COPYRIGHT PERMISSION REQUESTS FOR SUMMER 2011 course materials should be submitted to the Copyright Permissions Center as soon as possible. Source information may be dropped off at any Printing Services location, faxed to 612-626-9810, mailed to 102 Printing Services Building, or submitted online. For more information, email Dale Mossestad or call 612-626-9416.

STADIUM VILLAGE LRT STATION AREA PLAN OPEN HOUSES will introduce the staff and consulting team, review the scope of the project, and give the community a chance to share input. Attendees will have the opportunity to view maps and exhibits and speak with the team members about the plan. Representatives from the city of Minneapolis, U of M, and Hennepin County will present ideas on addressing parking concerns along the line and around the U campus, explore options for future development, and provide an overview of the conditions and trends shaping the area. Apr. 27, 3–5 p.m., Rapson Hall; and May 3, 7–9 p.m., Profile Event Center, 2630 University Ave SE. For more information, see LRT Stadium Village station open houses.

Funding opportunities

THE AMERICAN NURSING FOUNDATION has released its list of 2011 Nursing Research grants. Thirty grants are available for both beginning and experienced nursing researchers. Criteria restrictions vary depending on the grant. Funds range from $3,500 to $25,000. Applications are due May 2. For more information, see nursing grants.

Lectures, exhibits, and other events

PREVIEW/REVIEW: UNIVERSITY EVENTS AND LECTURES is a periodic column highlighting events and lectures recently past and soon to come on the TC campus. This issue features a whopping three reviews, including a CURA housing forum, a Humphrey School discussion on Minnesota's budget, and a wine class at the Campus Club. Previews include the Guy Stanton Ford Lecture, urban farming at the arboretum, and more. For more information, see Preview/Review.

BEAUTIFUL U DAY IS APRIL 20. Free coffee and hot chocolate for those who take in the Sustainable Transportation Expo under the Big Top Tent on Northrop Plaza from 11 a.m.–3 p.m. Show up for President Bruininks's address at 2:30 p.m. for a chance to win one of the bikes assembled from used parts by bike shops participating in the "Franken-bike" competition at 2 p.m. For more information, see Beautiful U Day 2011.

A FREE INTERNATIONAL TASTER LUNCHEON sponsored by the Institute of Linguistics will consist of small portions of authentic foods from several countries around the world. Seating is limited, must make reservations, and must be a group of three. Apr. 20, 23, 24, and 27; from 10:45–11:45 a.m., 11:30 a.m.–12:30 p.m., and 12:15–1:15 p.m.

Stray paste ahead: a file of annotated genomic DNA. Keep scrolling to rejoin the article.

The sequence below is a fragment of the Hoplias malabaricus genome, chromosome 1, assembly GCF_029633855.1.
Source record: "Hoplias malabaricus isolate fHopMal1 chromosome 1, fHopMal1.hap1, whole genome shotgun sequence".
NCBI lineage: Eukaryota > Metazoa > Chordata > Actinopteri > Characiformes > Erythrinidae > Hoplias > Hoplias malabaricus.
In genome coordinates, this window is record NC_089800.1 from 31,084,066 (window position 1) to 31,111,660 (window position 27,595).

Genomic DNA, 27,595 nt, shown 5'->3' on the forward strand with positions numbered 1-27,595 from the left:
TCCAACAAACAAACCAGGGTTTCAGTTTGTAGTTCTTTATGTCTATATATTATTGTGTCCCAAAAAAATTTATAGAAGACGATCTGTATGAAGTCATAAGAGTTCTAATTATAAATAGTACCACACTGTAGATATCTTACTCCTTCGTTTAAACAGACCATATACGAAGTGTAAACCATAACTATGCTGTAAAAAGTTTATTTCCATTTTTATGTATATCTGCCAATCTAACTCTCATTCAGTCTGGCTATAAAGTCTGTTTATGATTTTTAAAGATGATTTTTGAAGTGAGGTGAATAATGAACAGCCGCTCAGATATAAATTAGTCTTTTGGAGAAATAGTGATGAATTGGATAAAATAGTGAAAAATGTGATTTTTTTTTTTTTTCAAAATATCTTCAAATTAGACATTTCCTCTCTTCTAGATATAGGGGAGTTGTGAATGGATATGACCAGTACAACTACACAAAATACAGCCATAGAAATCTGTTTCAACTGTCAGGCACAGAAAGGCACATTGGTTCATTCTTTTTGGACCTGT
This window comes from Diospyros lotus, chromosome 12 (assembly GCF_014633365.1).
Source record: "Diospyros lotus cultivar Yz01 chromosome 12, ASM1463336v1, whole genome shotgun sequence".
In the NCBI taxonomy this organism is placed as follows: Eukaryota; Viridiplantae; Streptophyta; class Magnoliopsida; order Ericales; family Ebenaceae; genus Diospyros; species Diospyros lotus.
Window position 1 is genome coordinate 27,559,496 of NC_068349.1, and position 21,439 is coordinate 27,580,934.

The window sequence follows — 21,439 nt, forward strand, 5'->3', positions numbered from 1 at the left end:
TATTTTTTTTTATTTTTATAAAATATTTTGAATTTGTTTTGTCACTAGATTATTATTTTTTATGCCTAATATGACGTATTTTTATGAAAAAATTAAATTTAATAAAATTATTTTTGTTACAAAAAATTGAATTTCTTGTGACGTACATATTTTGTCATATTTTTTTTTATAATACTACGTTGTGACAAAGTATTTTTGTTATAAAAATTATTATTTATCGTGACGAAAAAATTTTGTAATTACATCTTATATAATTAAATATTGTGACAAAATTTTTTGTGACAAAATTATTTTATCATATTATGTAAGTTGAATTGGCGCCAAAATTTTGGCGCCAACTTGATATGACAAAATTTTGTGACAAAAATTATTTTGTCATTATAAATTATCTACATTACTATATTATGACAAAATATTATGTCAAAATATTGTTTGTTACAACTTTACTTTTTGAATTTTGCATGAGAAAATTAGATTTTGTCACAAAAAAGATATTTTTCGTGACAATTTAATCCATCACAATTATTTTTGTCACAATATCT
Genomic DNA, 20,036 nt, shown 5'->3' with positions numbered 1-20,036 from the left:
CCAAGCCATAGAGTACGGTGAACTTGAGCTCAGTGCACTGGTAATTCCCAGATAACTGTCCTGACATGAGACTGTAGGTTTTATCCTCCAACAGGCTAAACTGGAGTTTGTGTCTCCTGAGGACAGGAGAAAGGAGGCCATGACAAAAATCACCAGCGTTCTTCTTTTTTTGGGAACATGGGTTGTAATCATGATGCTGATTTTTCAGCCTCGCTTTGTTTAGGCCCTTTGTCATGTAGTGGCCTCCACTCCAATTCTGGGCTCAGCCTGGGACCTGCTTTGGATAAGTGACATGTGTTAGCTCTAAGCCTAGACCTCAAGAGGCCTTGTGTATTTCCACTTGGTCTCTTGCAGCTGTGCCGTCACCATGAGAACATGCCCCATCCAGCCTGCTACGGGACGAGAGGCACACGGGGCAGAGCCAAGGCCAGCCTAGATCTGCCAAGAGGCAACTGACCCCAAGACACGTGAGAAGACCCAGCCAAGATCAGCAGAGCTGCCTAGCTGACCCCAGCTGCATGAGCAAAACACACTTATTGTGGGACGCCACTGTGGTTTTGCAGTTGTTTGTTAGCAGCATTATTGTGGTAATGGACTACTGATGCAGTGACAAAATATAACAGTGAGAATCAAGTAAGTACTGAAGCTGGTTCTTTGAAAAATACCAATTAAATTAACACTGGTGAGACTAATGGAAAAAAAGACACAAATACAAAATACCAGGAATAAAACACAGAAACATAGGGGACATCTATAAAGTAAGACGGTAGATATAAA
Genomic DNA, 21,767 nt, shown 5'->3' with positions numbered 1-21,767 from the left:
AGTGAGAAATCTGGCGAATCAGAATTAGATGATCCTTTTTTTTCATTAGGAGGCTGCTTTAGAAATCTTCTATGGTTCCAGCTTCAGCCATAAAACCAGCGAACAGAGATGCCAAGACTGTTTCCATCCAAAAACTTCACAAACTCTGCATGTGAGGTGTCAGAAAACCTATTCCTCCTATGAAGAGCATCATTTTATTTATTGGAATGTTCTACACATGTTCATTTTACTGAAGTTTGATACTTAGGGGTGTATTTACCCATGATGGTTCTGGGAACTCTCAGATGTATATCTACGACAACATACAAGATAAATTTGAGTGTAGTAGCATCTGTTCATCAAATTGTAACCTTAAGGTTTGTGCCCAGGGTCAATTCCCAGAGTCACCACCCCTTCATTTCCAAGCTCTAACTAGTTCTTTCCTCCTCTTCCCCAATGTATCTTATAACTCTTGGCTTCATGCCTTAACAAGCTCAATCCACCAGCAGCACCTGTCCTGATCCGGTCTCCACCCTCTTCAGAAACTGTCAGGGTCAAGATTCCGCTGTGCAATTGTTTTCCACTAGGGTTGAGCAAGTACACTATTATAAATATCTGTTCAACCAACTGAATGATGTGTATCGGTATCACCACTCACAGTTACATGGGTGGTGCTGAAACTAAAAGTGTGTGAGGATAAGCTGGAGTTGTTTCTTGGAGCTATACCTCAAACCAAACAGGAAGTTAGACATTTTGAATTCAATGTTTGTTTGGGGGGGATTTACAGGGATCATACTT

A RECEPTION WILL BE HELD for the Urban Research and Outreach/Engagement Center's newly appointed executive director, Heidi Barajas. Senior VP Robert Jones will host the informal event. All members of the University community are invited to attend; appetizers and beverages will be served. Apr. 22, 3:30–5:30 p.m., with a short program at 4:15 p.m.

THE CLINICAL AND TRANSLATIONAL SCIENCE INSTITUTE WILL HOST A SCIENCE CAFÉ with adjunct professor John Schousboe. Schousboe’s collaborative cross-state research is changing the way practitioners treat osteoporosis patients to prevent fractures. Schousboe is the medical director of research at the Park Nicollet Institute. Apr. 29, 7:30 a.m., Mississippi Room, Coffman Union. For more information, see Science Café.

MOTHER'S DAY BRUNCH AT THE CAMPUS CLUB (May 8) is open to nonmembers this year, especially University faculty, staff, and alumni. Reservations are required at 612-262-7788. For the event, executive chef Beth Jones has created a menu for this traditional family occasion with a focus on organic and local food. Cost: adults, $23.95; children, $13.95. Seating starts at 11 a.m. and continues as late as 1:30 p.m. For more information, see Mother's Day.

MORE EVENTS include Bike Sharing in the Twin Cities (Apr. 20); 'Saving Babies for Two Dimes a Day': The Politics of Hunger and Race in Memphis (Apr. 21); Dog Day at the Arboretum (Apr. 23); Distinguished Teaching Awards Ceremony (Apr. 25). SEE THESE AND MORE TWIN CITIES CAMPUS EVENTS.

UNIVERSITY ATHLETICS: Golden Gophers | UMD Bulldogs | UMM Cougars | UMC Golden Eagles